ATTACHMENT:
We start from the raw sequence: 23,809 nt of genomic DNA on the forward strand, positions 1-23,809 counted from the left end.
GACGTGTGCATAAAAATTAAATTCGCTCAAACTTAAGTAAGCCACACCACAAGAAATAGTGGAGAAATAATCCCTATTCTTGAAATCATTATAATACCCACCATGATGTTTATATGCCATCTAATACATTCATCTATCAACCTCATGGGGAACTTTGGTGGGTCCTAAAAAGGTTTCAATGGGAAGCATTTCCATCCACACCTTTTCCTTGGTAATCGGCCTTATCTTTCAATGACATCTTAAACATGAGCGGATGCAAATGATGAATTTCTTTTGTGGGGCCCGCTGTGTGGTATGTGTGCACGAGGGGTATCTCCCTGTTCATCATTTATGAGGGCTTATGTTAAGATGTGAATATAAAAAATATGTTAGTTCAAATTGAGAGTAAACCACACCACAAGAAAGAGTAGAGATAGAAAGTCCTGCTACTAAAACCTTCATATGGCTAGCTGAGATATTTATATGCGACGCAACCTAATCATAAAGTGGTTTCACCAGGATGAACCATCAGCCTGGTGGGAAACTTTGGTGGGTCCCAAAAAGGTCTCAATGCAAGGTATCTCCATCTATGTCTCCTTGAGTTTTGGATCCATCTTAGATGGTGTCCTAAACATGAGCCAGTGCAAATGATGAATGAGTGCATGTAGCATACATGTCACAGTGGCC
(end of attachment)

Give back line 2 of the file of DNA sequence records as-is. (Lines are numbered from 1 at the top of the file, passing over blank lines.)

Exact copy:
GACGTGTGCATAAAAATTAAATTCGCTCAAACTTAAGTAAGCCACACCACAAGAAATAGTGGAGAAATAATCCCTATTCTTGAAATCATTATAATACCCACCATGATGTTTATATGCCATCTAATACATTCATCTATCAACCTCATGGGGAACTTTGGTGGGTCCTAAAAAGGTTTCAATGGGAAGCATTTCCATCCACACCTTTTCCTTGGTAATCGGCCTTATCTTTCAATGACATCTTAAACATGAGCGGATGCAAATGATGAATTTCTTTTGTGGGGCCCGCTGTGTGGTATGTGTGCACGAGGGGTATCTCCCTGTTCATCATTTATGAGGGCTTATGTTAAGATGTGAATATAAAAAATATGTTAGTTCAAATTGAGAGTAAACCACACCACAAGAAAGAGTAGAGATAGAAAGTCCTGCTACTAAAACCTTCATATGGCTAGCTGAGATATTTATATGCGACGCAACCTAATCATAAAGTGGTTTCACCAGGATGAACCATCAGCCTGGTGGGAAACTTTGGTGGGTCCCAAAAAGGTCTCAATGCAAGGTATCTCCATCTATGTCTCCTTGAGTTTTGGATCCATCTTAGATGGTGTCCTAAACATGAGCCAGTGCAAATGATGAATGAGTGCATGTAGCATACATGTCACAGTGGCC